Tuesday, June 09, 2015

7-Day Colorado River Rafting Trip With Friends of the Grand Canyon Association

This past week I was privileged to lead a group of 28 enthusiastic people down the river in Grand Canyon. Most everyone was from San Antonio Texas but connected to the canyon through the Grand Canyon Association. It was nice to finally be on a trip where the water in the rapids felt great. In this posting, I highlight some details about the Muav Limestone.

At Lees Ferry, the Paria River was contributing some silty water to the green Colorado. recent rains provided the small amount of run-off.

Amazing to think that this is the Grand Canyon! We are only about 2 miles from Lees Ferry and the Kaibab Limestone here rises only about 130 feet above the river. In another 70 miles, this layer will be 5,000 feet above the South Rim and 6,000 feet above the North Rim.

One of our two boats within the Supai Gorge at River Mile 14

Redwall Cavern at mile 33 is carved into the Redwall Limestone

Our first group shot. Most of these people have known each other for many years so there was a great camaraderie on the trip.

Note the large bioherm within the Redwall Limestone just below Redwall Cavern. These form when algae colonies grow into huge mounds forming algal reefs. The overlying sediments are drapped over the algal reef.

A travertine spring spills into the river. Where the cardinal monkey flower is growing is a carapace of travertine and the water is running down inside the hollow shell.

The great Cape Solitude rises 3,500 feet above the confluence with the Little Colorado River

We enjoyed a blue, blue day at the Little Colorado River

Salt stalactites hang from the Tapeats Sandstone below the Little Colorado on river left. The salt likely originated in the Cambrian seas and was trapped in disseminated form within the deposits, where it has been remobilized and precipitated on the walls of the canyon.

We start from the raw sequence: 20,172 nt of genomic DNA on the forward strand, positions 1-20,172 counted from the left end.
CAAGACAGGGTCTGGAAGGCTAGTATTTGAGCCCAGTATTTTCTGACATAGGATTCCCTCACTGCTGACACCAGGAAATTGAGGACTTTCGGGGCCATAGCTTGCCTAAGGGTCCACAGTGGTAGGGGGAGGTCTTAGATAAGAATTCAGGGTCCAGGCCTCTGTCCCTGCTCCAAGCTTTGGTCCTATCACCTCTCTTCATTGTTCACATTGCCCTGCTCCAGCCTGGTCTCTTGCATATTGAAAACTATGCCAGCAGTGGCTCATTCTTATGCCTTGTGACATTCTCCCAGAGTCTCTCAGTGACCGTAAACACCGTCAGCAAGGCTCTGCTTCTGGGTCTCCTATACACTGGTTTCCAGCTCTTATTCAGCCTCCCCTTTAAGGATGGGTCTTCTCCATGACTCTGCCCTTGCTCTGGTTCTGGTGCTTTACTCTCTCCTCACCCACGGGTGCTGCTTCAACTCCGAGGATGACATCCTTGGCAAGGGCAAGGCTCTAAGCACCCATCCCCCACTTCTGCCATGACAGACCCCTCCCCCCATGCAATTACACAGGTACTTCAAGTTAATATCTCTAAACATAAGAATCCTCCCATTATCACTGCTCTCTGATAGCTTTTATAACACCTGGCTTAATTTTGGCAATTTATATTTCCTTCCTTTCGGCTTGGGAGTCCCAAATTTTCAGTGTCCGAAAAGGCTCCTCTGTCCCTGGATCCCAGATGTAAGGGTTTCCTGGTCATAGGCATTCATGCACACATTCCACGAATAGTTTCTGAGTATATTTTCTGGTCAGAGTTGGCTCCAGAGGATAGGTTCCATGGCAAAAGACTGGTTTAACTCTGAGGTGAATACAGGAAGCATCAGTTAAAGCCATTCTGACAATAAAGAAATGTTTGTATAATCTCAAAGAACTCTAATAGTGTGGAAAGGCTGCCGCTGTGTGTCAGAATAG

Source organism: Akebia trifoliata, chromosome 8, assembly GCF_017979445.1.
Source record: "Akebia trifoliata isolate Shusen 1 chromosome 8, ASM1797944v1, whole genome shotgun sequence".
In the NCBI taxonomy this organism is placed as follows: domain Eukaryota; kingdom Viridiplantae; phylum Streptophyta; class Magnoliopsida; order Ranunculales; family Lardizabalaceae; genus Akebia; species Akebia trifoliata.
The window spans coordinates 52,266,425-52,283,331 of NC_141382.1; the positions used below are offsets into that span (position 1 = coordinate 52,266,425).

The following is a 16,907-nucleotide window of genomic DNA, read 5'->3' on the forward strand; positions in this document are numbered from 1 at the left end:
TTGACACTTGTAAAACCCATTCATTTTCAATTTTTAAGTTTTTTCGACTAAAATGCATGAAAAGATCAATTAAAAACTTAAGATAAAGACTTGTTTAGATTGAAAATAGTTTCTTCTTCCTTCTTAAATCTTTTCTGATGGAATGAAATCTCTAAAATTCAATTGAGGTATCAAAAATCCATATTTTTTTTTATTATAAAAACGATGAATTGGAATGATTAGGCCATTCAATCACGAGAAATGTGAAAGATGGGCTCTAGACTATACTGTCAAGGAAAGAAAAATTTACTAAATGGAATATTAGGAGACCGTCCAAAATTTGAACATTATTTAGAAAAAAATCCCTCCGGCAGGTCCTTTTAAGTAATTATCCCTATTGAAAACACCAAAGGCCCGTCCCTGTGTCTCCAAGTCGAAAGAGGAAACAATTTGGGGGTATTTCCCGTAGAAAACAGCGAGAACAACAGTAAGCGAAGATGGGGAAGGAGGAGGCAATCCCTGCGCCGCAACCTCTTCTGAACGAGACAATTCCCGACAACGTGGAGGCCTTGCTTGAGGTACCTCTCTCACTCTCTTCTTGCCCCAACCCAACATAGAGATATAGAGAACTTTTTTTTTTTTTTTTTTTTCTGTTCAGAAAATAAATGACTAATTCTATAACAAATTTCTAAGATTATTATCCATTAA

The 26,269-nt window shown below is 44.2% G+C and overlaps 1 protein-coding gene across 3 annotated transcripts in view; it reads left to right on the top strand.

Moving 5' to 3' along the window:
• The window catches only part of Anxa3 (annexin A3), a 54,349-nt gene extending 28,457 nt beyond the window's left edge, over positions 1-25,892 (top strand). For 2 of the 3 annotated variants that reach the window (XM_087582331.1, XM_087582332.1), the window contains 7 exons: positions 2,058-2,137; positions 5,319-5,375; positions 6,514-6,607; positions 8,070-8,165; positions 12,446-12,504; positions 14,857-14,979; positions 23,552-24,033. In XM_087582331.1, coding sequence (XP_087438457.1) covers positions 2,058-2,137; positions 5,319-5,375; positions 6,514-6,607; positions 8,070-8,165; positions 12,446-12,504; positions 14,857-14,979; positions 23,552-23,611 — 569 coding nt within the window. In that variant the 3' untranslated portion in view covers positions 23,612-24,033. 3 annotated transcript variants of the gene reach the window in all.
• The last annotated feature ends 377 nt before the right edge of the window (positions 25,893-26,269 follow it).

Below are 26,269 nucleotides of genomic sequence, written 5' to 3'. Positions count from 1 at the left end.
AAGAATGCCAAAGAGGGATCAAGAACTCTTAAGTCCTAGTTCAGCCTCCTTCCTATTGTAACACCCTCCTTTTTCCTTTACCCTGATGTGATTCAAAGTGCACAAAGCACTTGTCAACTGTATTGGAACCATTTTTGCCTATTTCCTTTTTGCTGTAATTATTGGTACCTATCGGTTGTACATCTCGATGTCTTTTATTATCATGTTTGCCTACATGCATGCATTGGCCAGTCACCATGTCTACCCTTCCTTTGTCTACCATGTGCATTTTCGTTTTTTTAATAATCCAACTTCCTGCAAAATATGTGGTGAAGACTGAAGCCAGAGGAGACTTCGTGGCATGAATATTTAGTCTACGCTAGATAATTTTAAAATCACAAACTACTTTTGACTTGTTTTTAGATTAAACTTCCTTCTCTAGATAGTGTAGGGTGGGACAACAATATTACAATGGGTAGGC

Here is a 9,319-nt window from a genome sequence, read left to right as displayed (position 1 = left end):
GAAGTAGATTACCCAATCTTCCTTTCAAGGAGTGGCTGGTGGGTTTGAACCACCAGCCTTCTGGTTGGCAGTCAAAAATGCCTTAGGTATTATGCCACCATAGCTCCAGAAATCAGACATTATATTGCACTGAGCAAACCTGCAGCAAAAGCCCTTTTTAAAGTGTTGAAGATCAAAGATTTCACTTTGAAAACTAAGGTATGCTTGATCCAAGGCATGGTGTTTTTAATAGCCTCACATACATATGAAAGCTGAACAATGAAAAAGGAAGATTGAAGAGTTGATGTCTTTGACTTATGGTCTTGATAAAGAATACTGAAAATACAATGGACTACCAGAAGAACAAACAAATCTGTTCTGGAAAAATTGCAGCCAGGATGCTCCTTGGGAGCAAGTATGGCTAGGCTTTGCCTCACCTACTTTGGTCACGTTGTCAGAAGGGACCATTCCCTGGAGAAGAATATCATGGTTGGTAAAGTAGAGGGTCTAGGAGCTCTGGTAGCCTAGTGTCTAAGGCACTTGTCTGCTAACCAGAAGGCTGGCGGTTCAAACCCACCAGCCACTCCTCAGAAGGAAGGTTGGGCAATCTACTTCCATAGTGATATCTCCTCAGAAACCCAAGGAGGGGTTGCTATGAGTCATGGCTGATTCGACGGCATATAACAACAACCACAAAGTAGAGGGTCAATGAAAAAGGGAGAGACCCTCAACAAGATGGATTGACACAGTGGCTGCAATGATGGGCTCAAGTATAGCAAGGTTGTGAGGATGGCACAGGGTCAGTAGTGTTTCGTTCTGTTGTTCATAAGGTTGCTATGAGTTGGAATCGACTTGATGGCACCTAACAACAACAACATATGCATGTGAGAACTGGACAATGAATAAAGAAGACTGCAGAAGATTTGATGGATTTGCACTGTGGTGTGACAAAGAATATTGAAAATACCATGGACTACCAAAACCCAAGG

The Desert View Watchtower from Upper Tanner beach at sunset...

...and at sunrise

This odd-looking boulder along the river near mile 106 always garners lots of queries. It is a fragment of Bass Limestone or Hakatai Shale (Grand Canyon Supergroup) that has rolled down the slope from up above, placing it next to the much older  Zoroaster Granite.

The "lollipop tree" on top of the Powell Plateau near Dutton Point (right) is a Ponderosa pine that has had its lower branches burned off. In 2007, I visited this area when my wife took me on a 16 mile day hike for my birthday.

Wider-view from the same location on the river showing the tilted nature of the Grand Canyon Supergroup (below). The Supergroup once covered the entire Grand Canyon region and is over 12,000 feet thick. However, faulting and subsequent erosion removed it from 90% of the area, meaning that it is found only as discontinuous and tilted outcrops. The preserved sections are those part of the ancient landscape that were faulted more deeply into the ground, thus escaping total erosion. Thank goodness - otherwise we would not have this window into this part of earth history here (a time spanning from 1,250 to 740 million years ago).

Tilted and resistant Supergroup outcrops formed topographic islands in the Cambrian seas. Here, the dark brown Tapeats Sandstone (left center) pinches out to the right against a tilted cliff of Shinumo Quartzite (lighter colored cliff in upper right). Can you follow the contact even though the two units are similarly colored?